An online resource based on the award-winning nature guide

Great Horned Owls & Striped Skunks

2-16-17-great-horned-owl-289

Striped Skunks do have predators other than Great Horned Owls (bobcats, foxes and coyotes-fishers have been known to prey on skunks, but very infrequently), but these predators have to be pretty desperate before they will prey on a skunk.  Automobiles and disease kill more skunks than all of their predators put together, but Great Horned Owls have the distinction of being the primary predator of Striped Skunks.

Being a nocturnal hunter, a Great Horned Owl necessarily consumes prey which are nocturnal. Striped Skunks are active at night and are consumed by Great Horned Owls with regularity, even though a skunk can weigh up to three times as much as a Great Horned Owl (average GHO weighs a little over 3 pounds) and has a potent way of defending itself.

For many years scientists assumed that birds had a poor sense of smell because the area of a bird’s brain involved in smell is relatively small compared with the area found in mammals.  However, recent research reveals that birds have a high number of active genes that are associated with smell, and many species may have an excellent sense of smell.  It’s fairly safe to assume, however, from its consumption of skunks, that the Great Horned Owl’s sense of smell is not very well developed. In addition, if a skunk sprays, much of the odor is absorbed by the Great Horned Owl’s leg feathers, which extend down to its talons.

A favorite memory of mine is walking through a field at dusk and suddenly noticing a strong skunk-like smell coming from above, not below, me. A Great Horned Owl silently flew overhead, with only the tell-tale smell of a recently-captured skunk announcing its presence.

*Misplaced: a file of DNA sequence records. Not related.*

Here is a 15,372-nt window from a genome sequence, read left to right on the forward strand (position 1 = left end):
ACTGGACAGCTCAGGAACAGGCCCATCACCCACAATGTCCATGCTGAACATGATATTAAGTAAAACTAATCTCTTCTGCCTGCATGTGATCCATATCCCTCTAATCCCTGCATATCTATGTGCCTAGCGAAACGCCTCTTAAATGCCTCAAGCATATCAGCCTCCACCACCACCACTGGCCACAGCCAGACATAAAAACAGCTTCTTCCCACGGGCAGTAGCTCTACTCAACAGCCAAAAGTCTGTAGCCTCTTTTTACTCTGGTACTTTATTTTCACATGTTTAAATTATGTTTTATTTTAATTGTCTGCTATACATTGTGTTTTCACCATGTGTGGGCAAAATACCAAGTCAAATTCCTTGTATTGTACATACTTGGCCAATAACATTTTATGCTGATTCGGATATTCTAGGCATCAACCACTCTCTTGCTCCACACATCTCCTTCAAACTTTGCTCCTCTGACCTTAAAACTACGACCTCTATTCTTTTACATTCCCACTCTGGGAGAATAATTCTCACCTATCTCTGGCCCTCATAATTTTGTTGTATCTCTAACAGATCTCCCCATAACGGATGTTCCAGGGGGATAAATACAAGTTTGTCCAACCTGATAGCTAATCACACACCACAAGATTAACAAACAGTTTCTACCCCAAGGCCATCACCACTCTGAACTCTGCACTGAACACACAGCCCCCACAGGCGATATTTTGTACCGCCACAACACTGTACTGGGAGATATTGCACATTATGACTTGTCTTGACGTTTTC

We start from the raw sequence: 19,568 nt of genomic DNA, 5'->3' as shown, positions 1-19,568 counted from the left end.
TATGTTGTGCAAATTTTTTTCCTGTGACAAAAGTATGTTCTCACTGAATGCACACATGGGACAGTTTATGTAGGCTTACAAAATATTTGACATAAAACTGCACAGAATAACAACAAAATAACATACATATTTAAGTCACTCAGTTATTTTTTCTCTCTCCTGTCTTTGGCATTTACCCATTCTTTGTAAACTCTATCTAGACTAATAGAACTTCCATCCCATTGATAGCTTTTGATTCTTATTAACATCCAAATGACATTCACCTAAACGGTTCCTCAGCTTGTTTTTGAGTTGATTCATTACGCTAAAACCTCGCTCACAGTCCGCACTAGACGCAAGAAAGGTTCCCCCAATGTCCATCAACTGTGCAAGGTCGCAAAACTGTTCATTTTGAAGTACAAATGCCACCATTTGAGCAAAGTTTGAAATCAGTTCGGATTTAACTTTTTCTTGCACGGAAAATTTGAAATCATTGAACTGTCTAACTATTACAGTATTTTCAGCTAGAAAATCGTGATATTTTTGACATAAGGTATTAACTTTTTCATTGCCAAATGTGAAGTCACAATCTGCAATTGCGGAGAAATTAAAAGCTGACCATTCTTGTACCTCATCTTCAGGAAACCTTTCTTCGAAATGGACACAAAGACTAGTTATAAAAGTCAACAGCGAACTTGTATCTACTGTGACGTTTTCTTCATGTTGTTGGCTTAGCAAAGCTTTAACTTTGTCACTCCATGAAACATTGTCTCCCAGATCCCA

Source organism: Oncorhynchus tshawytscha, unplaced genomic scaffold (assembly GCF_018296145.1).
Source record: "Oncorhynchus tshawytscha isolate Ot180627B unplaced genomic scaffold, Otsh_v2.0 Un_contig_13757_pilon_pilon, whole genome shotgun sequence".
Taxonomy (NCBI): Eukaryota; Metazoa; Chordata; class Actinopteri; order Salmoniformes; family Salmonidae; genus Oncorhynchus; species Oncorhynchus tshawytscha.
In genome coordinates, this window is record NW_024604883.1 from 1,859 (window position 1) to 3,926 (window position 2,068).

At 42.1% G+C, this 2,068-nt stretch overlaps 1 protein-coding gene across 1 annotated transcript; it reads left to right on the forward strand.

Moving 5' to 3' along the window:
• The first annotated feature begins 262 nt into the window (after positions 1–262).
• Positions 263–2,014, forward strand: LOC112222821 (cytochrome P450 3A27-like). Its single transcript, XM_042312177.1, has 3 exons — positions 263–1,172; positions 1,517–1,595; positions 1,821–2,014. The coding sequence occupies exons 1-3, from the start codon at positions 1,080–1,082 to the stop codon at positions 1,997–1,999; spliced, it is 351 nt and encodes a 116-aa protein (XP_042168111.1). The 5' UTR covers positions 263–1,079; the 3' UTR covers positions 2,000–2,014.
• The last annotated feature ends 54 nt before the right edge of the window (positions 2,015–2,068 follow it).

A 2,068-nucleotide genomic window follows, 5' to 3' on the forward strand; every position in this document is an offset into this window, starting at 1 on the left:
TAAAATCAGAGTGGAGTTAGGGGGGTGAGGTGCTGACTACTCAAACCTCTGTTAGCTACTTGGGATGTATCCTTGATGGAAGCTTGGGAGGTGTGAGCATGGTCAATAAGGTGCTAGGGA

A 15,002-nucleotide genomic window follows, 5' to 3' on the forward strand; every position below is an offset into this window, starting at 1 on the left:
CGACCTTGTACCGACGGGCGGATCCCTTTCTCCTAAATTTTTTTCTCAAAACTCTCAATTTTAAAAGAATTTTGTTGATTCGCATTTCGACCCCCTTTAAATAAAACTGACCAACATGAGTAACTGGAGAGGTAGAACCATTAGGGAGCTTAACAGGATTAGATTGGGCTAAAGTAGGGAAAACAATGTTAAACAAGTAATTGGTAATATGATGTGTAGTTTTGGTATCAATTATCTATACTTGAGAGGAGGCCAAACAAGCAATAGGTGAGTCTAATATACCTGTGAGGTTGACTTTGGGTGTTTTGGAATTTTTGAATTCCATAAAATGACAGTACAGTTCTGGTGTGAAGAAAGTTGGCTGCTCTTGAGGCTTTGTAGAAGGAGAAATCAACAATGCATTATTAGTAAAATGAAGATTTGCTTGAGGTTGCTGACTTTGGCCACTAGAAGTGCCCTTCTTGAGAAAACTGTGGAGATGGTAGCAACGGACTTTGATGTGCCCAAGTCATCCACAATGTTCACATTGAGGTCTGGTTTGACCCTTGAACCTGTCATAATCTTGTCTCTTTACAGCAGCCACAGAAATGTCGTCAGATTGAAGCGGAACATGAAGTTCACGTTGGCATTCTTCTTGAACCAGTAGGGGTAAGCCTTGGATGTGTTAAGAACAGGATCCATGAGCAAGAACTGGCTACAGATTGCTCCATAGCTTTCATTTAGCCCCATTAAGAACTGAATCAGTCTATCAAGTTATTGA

Naturally Curious is supported by donations. If you choose to contribute, you may go to http://www.naturallycuriouswithmaryholland.wordpress.com and click on the yellow “donate” button.

Advertisements

10 responses

  1. Alice Pratt

    So many responses and so many correct! What a wonderful experience to see & smell a GHO.

    February 17, 2017 at 8:21 am

  2. Kathie Fiveash

    Mary, you are not only a great naturalist, but also a wonderful writer. I can see it, smell it, fully imagine it. Thank you!

    February 17, 2017 at 9:31 am

    • Thank you – and may I return the sentiment!

      February 17, 2017 at 10:35 am

  3. Hi Mary, I love your blog! Always learn so much. I have a question–in my area skunks are notorious for breaking into chicken coops and killing many of the hens. But they don’t seem to eat them. Do you know why they do this?

    February 17, 2017 at 9:49 am

    • Hi Svetlana, I am aware of this behavior, but I cannot tell you why they kill more than they will eat or cache. Perhaps another reader can provide some insight!

      February 17, 2017 at 10:34 am

  4. Alice Darlington

    Mazing, but how can the owl carry a skunk three times its weight?

    February 17, 2017 at 9:57 am

    • My assumption is that it tears it into swallowable pieces at the kill site.

      February 17, 2017 at 10:33 am

  5. Cheron barton

    Have u heard these owls?? They are early nesters!! I think … January

    Sent from my iPhone

    >

    February 17, 2017 at 10:39 am

  6. I’ve recently heard a GHO down by the river. We don’t hear them often, but I expect they are around. There seems to be more barred owls.

    February 17, 2017 at 10:44 am

Leave a Reply

Fill in your details below or click an icon to log in:

WordPress.com Logo

You are commenting using your WordPress.com account. Log Out / Change )

Twitter picture

You are commenting using your Twitter account. Log Out / Change )

Facebook photo

You are commenting using your Facebook account. Log Out / Change )

Google+ photo

You are commenting using your Google+ account. Log Out / Change )

Connecting to %s